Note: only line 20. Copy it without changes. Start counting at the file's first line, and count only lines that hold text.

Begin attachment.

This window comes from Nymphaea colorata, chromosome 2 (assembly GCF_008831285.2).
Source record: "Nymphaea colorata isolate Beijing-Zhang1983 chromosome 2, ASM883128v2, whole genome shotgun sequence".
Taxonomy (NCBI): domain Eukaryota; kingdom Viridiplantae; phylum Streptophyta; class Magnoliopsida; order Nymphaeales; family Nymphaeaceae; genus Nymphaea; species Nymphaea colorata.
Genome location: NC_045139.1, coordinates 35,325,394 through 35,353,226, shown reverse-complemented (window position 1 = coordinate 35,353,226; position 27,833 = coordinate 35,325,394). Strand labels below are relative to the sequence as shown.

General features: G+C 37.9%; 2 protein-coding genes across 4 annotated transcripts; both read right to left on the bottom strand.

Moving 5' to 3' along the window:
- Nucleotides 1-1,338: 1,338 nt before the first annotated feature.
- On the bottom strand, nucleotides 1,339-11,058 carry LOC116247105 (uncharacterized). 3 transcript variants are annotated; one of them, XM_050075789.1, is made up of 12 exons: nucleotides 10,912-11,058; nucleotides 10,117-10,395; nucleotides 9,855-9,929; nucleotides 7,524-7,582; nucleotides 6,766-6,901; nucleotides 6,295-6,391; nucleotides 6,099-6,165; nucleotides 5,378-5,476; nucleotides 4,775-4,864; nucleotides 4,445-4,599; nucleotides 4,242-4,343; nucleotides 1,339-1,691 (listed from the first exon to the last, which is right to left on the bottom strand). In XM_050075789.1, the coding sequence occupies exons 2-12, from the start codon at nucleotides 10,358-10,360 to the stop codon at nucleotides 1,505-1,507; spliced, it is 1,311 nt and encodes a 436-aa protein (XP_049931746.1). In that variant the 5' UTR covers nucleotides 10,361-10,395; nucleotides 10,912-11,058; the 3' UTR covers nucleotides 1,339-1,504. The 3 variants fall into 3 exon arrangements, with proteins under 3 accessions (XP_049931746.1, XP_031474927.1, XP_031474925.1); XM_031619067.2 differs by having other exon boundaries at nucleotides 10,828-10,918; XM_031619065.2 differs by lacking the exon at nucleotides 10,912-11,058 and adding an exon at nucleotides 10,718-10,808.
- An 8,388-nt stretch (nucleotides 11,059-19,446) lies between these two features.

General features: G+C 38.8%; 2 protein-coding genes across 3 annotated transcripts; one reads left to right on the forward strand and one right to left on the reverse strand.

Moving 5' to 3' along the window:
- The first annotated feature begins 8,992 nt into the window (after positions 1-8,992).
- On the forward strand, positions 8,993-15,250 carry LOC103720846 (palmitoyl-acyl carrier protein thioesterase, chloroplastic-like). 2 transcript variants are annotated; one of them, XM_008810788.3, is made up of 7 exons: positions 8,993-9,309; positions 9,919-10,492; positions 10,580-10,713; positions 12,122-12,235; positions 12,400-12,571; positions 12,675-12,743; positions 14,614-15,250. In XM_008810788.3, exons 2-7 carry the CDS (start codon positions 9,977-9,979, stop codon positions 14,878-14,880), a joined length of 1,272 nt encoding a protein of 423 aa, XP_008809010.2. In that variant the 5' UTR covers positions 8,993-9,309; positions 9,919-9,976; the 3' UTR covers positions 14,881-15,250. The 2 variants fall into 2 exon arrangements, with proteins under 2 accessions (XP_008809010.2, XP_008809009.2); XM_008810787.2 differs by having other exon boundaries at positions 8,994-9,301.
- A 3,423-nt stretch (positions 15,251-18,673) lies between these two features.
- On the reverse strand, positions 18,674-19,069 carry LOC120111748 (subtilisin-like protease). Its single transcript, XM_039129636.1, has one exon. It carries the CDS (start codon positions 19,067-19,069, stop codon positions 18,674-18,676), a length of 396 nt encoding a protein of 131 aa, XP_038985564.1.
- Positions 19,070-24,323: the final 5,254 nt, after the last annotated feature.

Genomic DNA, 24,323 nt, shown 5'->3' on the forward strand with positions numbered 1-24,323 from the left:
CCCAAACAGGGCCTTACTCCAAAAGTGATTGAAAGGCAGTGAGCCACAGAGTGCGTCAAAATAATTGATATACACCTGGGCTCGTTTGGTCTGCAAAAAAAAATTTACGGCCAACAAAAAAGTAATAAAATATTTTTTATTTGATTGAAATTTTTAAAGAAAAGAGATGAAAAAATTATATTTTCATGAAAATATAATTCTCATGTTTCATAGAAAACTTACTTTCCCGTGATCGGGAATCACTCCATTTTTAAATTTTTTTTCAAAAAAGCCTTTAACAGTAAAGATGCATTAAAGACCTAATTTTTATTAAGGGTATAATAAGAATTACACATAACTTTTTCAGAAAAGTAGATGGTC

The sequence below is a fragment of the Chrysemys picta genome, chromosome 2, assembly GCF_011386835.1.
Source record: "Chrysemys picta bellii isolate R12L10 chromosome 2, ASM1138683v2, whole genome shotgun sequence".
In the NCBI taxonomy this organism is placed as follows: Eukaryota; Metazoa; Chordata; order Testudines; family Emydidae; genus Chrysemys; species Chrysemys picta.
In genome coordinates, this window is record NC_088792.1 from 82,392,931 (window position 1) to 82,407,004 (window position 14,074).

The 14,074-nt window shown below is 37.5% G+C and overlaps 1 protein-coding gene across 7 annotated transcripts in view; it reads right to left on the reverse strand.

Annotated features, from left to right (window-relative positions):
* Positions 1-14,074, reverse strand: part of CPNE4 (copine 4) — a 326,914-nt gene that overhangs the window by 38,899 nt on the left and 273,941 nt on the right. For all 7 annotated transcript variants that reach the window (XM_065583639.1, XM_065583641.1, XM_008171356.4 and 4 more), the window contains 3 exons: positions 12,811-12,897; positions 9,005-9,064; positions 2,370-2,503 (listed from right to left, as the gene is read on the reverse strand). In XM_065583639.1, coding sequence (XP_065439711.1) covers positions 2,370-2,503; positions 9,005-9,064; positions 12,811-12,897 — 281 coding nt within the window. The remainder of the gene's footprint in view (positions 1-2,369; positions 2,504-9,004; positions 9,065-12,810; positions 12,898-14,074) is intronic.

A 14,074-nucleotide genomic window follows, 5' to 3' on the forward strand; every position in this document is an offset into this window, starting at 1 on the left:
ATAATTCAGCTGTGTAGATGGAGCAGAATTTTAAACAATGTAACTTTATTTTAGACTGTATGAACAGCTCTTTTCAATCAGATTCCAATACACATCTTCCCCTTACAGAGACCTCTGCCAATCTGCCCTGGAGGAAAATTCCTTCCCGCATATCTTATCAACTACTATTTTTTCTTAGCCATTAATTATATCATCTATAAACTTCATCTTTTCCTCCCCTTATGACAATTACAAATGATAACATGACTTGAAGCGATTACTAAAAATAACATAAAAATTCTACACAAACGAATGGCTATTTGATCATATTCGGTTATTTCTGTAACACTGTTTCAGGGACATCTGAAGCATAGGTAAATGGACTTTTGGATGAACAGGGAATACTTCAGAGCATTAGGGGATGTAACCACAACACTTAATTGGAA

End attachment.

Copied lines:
Source record: "Chrysemys picta bellii isolate R12L10 chromosome 2, ASM1138683v2, whole genome shotgun sequence".